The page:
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Rev. Eugene Rivers courts controversy, stays in media spotlight

Yawu Miller | 4/16/2014, 11:10 a.m.
Fifteen years ago, the Rev. Eugene Rivers was at the height of his influence with his face on the cover ...
The Rev. Eugene Rivers courted controversy last week when he pressured a state contractor to do business with minority contractors. Banner Photo

Fifteen years ago, the Rev. Eugene Rivers was at the height of his influence with his face on the cover of Newsweek magazine, his frequent critiques of Boston’s black political and religious readers appearing frequently in the pages of the Boston Globe, Boston Magazine and the Boston Herald.

At the peak of his powers, Rivers raked in hundreds of thousands of dollars in charitable contributions for his nonprofit Ella J. Baker House, controlled a formidable block of summer jobs for the city’s youth and enjoyed a steady flow of state and federal dollars for his anti-crime initiatives.

For many, it may be hard to square the ‘90s version of Gene Rivers with the contemporary minister, now taking a drubbing for his apparent bid to shake down a state contractor, Keolis North America, for $105,000. In the ‘90s, Rivers was tapped into the corridors of power in influence. Compared to the high-rolling Rivers of the last decade, today’s version appears as if he’s fishing for loose coins under couch cushions.

His bizarre self-description as a “secret ops” player capable of making life difficult for Keolis officials, who scored a $2.6 billion contract to run the MBTA’s commuter rail service reads like a desperate play for chump change.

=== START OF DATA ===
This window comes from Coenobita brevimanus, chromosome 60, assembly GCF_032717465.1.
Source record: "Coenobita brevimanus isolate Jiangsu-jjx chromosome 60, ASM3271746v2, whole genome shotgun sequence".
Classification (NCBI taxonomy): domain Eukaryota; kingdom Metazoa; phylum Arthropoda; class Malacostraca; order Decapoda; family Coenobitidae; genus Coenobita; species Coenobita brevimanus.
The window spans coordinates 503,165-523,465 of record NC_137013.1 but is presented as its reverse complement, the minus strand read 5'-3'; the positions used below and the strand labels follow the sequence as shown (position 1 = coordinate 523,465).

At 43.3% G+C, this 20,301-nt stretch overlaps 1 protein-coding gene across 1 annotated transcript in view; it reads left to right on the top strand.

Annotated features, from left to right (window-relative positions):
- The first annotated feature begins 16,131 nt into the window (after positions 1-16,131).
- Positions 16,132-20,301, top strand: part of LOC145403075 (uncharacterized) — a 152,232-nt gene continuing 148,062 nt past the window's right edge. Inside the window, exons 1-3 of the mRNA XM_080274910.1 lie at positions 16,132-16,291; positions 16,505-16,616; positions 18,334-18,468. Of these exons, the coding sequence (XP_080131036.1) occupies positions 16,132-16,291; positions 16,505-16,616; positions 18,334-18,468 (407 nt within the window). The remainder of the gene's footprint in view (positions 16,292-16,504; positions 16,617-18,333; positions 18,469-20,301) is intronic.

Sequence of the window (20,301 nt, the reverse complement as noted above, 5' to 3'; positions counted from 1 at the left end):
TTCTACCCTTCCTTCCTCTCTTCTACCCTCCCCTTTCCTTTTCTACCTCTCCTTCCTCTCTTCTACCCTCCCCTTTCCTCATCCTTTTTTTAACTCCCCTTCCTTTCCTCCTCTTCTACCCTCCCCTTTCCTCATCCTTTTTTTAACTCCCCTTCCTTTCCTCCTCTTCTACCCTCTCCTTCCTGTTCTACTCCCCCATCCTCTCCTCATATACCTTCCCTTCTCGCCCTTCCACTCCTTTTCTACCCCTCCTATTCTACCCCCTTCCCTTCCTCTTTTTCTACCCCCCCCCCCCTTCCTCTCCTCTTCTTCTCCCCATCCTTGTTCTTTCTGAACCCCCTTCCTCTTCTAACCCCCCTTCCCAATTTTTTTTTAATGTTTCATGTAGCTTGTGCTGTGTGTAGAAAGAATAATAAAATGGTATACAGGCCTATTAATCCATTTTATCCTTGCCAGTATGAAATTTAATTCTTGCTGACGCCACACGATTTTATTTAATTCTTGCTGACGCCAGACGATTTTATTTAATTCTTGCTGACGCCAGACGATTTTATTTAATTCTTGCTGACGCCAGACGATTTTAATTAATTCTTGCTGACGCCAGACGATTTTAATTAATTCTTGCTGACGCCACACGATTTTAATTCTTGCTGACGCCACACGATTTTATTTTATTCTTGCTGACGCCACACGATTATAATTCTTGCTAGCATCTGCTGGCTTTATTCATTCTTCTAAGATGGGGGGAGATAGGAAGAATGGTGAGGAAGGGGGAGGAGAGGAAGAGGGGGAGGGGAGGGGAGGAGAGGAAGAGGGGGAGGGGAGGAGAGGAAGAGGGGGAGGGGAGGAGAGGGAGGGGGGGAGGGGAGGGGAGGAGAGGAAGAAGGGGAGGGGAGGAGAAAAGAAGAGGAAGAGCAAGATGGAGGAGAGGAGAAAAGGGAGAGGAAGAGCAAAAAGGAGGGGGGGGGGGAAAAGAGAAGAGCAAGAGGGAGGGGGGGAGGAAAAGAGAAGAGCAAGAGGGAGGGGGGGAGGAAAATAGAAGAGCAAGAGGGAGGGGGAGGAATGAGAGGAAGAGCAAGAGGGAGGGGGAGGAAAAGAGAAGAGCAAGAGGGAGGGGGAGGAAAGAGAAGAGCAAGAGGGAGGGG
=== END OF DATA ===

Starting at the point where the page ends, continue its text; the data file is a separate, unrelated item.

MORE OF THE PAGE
That Rivers was able to become the most visible minister in the city in the 1990s, despite having a congregation numbering in the single digits, is a testament to both his quick wit and street smarts and the city’s white mainstream media’s thirst for controversy.

Rivers’ meteoric rise to prominence began in 1994 with an attack on Nation of Islam Minister Louis Farrakhan, whom Rivers denounced for allegedly playing a role in the 1965 assassination of Malcolm X. The Boston media ran with the story. Months later, Rivers followed up with allegations in the press that local Nation of Islam Minister Don Muhammad, a former friend, threatened him.

It was at that time that the spigots of charitable giving in Boston opened up for Rivers. In 1996, Rivers told reporters from the Banner and Globe that he had secured more than $200,000 in funds from local Jewish organizations for the redevelopment of a Dorchester building he established as the Ella J. Baker House, a community center for troubled youths.

While Rivers served as executive director of the Baker House, funding was never an issue. Between 2000 and 2004, Rivers’ take in federal and state funds was reportedly $4 million, according to Boston Magazine.

Banking on a close relationship with the administration of then-mayor Thomas Menino, Rivers bragged to the Banner that he controlled more youth summer jobs than any black elected officials in Boston.

Although Rivers had negligible support in Boston’s black community — even in the Four Corners neighborhood where he lived and worked — he maintained a close relationship with the city’s mainstream media. Reporters and editors consistently gave air to his frequent attacks on black elected officials and black leadership in the business and nonprofit sectors, securing him space on the front pages.